||A collection of socially interacting people living in a rural area, and often sharing one or more common ties. As with rurality (see rural and rural geography), community has been defined in widely different ways: G.A. Hillery\'s (1955) study revealed 94 specific definitions.
Geographers have leaned heavily on the work of anthropologists and sociologists in their evolving understanding of rural community. Early structural-functionalist studies portrayed rural communities as resilient in the face of change and distinctively different from their urban counterparts. TÃ¶nnies\' (1955) concept of Gemeinschaft was adopted to describe close kinship relations linked to a particular rural place leading to cooperative action for the common good (see rural-urban continuum). It was soon extended to cover actual social structures resulting in particular settlement forms, and this extension has been heavily criticized (see Harper, 1989).
Two different strands of rural community study emerged from this critique. The first consists of new rural ethnographies which address the question of whether people are \'truly rural\' in their lived worlds and whether there is an \'essence\' in the emerging place of a village. A key theme here is centredness (Harper, 1987). It is argued that centred rural people will confine most of their physical, social and symbolic relationships to one rural place, and that centred rural places occur when the majority of their inhabitants are centred rural people. Truly rural communities will thus reflect centred people in centred places (see Bell, 1994).
The second strand of study stresses the use of community as a mechanism for interpreting wider organizations and social relations. Fred Buttel in the USA and Howard Newby in the UK have both investigated the agricultural power relations which underlie changes in rural communities (Newby, 1977; Newby et al., 1978; Buttel et al., 1990). As in-migrant middle classes have exerted greater influence, so studies of the interrelations between new class fractions and rural communities have become increasingly important. Here the notion of cultural competences helps the understanding of how in-migrants do/do not fit into the community (Cloke et al., 1998). The recognition of social groups who are being marginalized by wider economic and social changes has also become important (see Cloke et al., 1997).
There is still little common ground in the conceptualization of community in rural studies, and the term is still frequently used simply to denote a collection of people in a particular place. This is especially so when used in the context of rural planning, in which the discourses of community analysis, community development and community renewal continue to infer the need for cooperative good. Here community is often merged with sustainability (see sustainable development) to suggest long-term strategies for development in rural communities.Â (PJC)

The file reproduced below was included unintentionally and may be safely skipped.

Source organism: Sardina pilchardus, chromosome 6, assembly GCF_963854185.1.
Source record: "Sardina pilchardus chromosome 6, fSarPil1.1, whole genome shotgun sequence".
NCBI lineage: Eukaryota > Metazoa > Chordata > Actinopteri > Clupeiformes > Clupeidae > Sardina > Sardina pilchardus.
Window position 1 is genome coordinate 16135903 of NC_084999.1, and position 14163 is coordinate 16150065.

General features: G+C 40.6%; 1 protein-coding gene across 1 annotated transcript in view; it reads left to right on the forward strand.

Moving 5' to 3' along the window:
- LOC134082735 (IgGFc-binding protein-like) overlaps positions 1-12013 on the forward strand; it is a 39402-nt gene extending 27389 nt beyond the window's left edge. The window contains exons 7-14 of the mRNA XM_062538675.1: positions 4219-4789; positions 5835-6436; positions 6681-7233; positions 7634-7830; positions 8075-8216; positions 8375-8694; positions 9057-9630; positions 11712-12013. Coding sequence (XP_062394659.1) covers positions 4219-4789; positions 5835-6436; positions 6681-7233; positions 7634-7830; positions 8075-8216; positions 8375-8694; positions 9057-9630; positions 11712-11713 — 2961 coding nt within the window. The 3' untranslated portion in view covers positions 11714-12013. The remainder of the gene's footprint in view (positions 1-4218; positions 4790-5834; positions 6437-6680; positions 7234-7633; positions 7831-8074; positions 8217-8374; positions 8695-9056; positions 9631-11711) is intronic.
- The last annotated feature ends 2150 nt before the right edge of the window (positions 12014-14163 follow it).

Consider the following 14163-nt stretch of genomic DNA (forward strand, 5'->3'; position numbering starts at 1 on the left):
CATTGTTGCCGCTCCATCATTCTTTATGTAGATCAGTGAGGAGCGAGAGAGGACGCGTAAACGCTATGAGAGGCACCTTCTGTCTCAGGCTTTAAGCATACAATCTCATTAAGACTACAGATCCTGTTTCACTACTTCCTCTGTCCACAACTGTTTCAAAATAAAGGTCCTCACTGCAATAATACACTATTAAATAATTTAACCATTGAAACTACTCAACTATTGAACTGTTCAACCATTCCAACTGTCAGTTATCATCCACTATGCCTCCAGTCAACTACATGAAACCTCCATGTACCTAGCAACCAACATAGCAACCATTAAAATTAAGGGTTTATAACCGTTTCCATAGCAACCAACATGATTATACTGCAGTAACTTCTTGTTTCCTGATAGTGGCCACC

References Bell, M.M. 1994: Childerley: nature and morality in a country village. Chicago: Chicago University Press.Â Buttel, F.H., Larson, O.F. and Gillespie, G.W. 1990: The sociology of agriculture. New York: Greenwood.Â Cloke, P., Goodwin, M. and Milbourne, P. 1997: Rural Wales, community and marginalisation. Cardiff: University of Wales Press.Â Cloke, P., Goodwin, M. and Milbourne, P. 1998: Inside looking out; outside looking in. Different experiences of cultural competence in rural lifestyles. In P. Boyle and K. Halfacree, eds, Migration into rural areas. Chichester: Wiley, 134-50.Â Harper, S. 1987: A humanistic approach to the study of rural populations. Journal of Rural Studies 3: 309-20.Â Harper, S. 1989: The British rural community: an overview of perspectives. Journal of Rural Studies 5: 161-84.Â Hillery, G.A. 1955: Definitions of community: areas of agreement. Rural Sociology 20: 111-23.Â Newby, H. 1977: The deferential worker. London: Allen Lane.Â Newby, H., Bell, C., Rose, D. and Saunders, P. 1978: Property, paternalism and power. London: Hutchinson.Â Tonnies, F. 1955 [orig. pub. 1887]: Community and society. New York: Harper & Row.
Suggested Reading Cloke, P. and Thrift, N. 1990: Class change and conflict in rural areas. In T. Marsden, P. Lowe and S. Whatmore, eds, Rural restructuring: global processes and their responses. London: David Fulton.Â Cloke, P., Phillips, M. and Thrift, N. 1995: The new middle classes and the social constructs of rural living. In T. Butler and M. Savage, eds, Social change and the middle classes. London: University College Press, 220-40.Â Murray, M. and Dunn, L. 1996: Revitalizing rural America: a perspective on collaboration and community. Chichester: Wiley.Â Urry, J. 1995: A middle-class countryside? In T. Butler and M. Savage, eds, Social change and the middle classes. London: University College Press, 205-19.